Investigating Jet and Jet-Like Artefacts from Prehistoric Scotland: The National Museums of Scotland Project

By Sheridan, Alison; Davis, Mary et al. | Antiquity, September 2002 | Go to article overview

Investigating Jet and Jet-Like Artefacts from Prehistoric Scotland: The National Museums of Scotland Project


Sheridan, Alison, Davis, Mary, Clark, Iain, Redvers-Jones, Hal, Antiquity


Introduction

The black spacer plate necklaces and bracelets of the Early Bronze Age (FIGURE 1) are among the most technically accomplished prestige items of this period in Britain and Ireland. There has been much debate over the years as to whether these artefacts and other prehistoric black jewellery and dress accessories are the product of specialist jetworkers based around Whitby in North Yorkshire--Britain's only significant source of jet. As early as 1916, for example, Callander was arguing that the Scottish finds had been made using locally available materials--cannel coal, shale and lignite--rather than Whitby jet. There has also been much confusion over the identification of these various materials. Furthermore, the conservation of newly discovered jet and jet-like artefacts can be problematical, and the correct identification of raw material is important in determining the best method of treatment.

[FIGURE 1 OMITTED]

The advent of non-destructive methods of compositional analysis (e.g. Bussell et al. 1982; Pollard et al. 1991; Hunter et al. 1993) has facilitated raw material identification; and it was with the aim of clarifying the material and provenance of some of the Scottish finds that one of us (MD) undertook analysis in 1990 (Davis 1990). This work then developed into a long-term National Museums of Scotland research programme, focusing on all pre-Iron Age artefacts of jet and jet-like materials from Scotland.

It aims to:

1 document them in a fully-illustrated corpus;

2 identify raw materials and provenance, and hence patterns of movement;

3 elucidate the processes, technology and organization of their manufacture; and

4 understand their use and significance.

To date around 170 Scottish artefacts (including part or all of 27 spacer plate necklaces and bracelets--half of all the Scottish examples) have been analysed. Indeed, the scope of the project has expanded, to cover the Welsh material (Sheridan & Davis 1998) and some English finds (e.g. Sheridan & Davis 1994; Davis forthcoming). This paper will focus, however, on the Scottish material. As space is limited, full bibliographic details of the artefacts discussed here will not be given; these are available from the authors.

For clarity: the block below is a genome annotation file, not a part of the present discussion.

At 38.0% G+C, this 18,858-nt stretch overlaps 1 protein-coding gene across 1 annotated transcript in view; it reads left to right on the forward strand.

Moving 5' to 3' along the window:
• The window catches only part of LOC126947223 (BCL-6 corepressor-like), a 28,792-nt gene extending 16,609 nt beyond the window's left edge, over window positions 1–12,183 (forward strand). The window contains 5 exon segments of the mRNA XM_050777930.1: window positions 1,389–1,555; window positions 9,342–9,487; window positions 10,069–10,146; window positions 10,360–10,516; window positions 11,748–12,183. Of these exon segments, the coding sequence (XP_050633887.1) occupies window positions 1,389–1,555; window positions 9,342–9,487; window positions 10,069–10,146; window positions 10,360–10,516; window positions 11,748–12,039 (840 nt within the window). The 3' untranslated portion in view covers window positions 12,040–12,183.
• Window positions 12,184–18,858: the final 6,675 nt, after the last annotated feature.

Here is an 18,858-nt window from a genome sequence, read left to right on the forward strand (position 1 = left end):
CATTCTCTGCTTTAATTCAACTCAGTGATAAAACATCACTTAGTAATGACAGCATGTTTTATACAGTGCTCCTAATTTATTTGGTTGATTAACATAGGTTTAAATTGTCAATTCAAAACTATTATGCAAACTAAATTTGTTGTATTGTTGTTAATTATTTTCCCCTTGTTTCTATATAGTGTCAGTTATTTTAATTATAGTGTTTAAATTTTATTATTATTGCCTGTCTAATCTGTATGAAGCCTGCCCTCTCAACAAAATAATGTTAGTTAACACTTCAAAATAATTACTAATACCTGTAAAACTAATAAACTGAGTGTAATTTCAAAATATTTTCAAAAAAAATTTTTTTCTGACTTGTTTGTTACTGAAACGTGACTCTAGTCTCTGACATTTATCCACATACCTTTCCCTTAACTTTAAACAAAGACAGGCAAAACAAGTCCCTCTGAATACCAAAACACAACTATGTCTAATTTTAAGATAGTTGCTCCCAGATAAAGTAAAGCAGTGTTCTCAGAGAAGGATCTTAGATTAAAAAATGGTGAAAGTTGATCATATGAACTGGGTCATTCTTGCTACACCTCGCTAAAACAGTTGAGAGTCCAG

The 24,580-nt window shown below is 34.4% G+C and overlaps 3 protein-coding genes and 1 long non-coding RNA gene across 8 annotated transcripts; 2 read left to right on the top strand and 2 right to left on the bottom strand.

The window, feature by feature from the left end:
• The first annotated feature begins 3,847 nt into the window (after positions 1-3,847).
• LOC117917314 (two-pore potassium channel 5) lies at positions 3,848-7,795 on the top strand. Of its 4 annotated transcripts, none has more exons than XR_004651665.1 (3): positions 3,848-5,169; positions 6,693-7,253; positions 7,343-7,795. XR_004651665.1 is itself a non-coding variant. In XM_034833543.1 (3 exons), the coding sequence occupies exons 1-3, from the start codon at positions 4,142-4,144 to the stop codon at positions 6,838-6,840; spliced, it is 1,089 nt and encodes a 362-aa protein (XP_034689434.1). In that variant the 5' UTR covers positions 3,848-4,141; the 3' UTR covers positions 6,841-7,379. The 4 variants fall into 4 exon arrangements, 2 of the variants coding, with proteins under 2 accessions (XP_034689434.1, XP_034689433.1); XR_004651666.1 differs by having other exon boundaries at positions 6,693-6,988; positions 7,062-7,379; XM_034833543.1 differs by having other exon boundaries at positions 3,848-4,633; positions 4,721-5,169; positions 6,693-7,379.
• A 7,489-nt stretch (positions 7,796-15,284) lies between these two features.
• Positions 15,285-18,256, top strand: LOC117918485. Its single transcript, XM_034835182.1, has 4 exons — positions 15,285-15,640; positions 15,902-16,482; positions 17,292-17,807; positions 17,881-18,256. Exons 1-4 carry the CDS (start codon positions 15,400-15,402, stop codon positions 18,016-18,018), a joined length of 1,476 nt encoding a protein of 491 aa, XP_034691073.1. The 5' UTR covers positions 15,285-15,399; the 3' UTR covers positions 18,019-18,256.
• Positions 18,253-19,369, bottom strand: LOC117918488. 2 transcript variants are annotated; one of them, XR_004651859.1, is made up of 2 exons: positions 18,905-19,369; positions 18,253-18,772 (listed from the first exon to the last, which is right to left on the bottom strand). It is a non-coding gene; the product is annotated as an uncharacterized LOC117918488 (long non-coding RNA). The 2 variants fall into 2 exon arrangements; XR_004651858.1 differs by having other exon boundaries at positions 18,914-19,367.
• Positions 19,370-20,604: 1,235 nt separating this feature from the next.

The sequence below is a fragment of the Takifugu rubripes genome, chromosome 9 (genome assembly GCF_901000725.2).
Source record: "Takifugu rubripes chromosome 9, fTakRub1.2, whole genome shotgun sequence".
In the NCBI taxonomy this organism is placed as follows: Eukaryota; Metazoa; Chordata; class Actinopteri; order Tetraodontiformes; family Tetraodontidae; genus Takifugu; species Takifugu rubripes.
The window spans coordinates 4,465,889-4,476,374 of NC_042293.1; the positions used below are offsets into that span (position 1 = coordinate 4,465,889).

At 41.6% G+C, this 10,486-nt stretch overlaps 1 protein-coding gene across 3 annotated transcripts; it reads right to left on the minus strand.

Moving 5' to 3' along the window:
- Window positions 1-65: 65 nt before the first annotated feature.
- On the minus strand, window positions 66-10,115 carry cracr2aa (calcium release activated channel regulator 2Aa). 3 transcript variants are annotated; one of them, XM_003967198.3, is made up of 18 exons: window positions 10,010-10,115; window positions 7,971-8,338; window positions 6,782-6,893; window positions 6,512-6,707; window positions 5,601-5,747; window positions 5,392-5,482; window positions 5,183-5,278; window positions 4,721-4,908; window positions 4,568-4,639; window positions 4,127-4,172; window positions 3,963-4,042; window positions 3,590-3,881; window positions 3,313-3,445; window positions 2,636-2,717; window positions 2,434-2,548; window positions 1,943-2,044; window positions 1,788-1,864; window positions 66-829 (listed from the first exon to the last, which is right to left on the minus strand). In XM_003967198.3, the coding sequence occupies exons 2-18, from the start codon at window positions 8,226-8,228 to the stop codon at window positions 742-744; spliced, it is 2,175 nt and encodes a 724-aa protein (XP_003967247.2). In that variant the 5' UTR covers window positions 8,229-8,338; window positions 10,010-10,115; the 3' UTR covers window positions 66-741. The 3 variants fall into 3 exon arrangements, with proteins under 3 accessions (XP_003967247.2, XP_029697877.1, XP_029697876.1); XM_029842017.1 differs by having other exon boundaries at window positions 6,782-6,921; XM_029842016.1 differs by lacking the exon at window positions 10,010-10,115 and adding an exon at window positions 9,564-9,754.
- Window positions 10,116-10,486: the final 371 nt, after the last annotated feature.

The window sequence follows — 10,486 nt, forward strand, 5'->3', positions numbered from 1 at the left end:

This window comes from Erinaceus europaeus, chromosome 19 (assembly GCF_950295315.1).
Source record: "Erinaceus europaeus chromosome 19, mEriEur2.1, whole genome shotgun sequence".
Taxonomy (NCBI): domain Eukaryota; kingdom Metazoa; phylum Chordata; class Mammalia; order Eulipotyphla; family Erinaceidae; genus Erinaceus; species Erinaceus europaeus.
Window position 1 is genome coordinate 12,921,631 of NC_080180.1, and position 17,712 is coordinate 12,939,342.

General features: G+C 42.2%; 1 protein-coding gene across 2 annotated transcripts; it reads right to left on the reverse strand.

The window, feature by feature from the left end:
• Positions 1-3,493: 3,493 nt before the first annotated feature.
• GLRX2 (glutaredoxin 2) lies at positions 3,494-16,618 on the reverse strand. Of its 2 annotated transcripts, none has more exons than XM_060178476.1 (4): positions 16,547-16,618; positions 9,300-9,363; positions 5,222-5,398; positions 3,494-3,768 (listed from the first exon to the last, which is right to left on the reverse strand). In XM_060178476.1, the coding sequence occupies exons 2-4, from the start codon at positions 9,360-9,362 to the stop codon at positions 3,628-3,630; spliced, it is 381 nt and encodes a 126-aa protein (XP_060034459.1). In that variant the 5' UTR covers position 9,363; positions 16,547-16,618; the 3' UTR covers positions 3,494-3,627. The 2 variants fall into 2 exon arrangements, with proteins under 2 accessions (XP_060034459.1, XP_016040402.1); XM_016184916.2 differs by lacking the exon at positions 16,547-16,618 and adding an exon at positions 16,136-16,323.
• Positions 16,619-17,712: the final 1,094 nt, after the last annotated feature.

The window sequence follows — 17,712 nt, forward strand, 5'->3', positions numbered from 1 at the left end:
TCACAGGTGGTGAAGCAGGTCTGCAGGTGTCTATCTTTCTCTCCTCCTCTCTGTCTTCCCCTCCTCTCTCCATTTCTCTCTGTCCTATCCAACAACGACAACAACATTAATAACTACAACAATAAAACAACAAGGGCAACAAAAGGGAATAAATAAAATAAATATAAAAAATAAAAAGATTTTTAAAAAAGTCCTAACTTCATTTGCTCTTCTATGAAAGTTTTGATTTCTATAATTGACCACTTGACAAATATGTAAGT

The use of jet and jet-like artefacts in Neolithic and Bronze Age Scotland

The earliest use of jet and similar materials in Scotland--as elsewhere in Britain--dates to the first half of the 4th millennium BC, with the use of elliptical beads, some of considerable size (Smith 1974). A set of 12 of these was found, with four amber beads and an edge-polished flint axehead, at Greenbrae, Aberdeenshire (FIGURE 2). Four or possibly five other examples are known from Scotland. The other Neolithic artefact type to note here is the belt slider, of which there are eight Scottish examples. By analogy with the one found in a male high-status grave at Whitegrounds, North Yorkshire (Brewster 1984), this artefact type should date to the second half of the 4th millennium BC. Although most of these Scottish beads and sliders have been stray finds, at least one--the slider from the chamber tomb at Beacharra, Argyll & Bute (FIGURE 3)--is likely to be from a funerary context.

[FIGURES 2-3 OMITTED]

There appears to have been a marked increase in the use of jet and jet-like materials, particularly as grave goods, during the last few centuries of the 3rd millennium BC. In Britain as a whole, the earliest of these Copper/Bronze Age items are some necklaces with tiny disc beads, as at Chilbolton, Hampshire (see Sheridan forthcoming for discussion). In Scotland the paucity of dated specimens makes it hard to establish a relative chronology for the appearance of the various artefact types, but it is clear that V-perforated buttons (FIGURE 4) were in use from at least as early as c. 2100 BC (at Migdale, Highland: Sheridan et al. …

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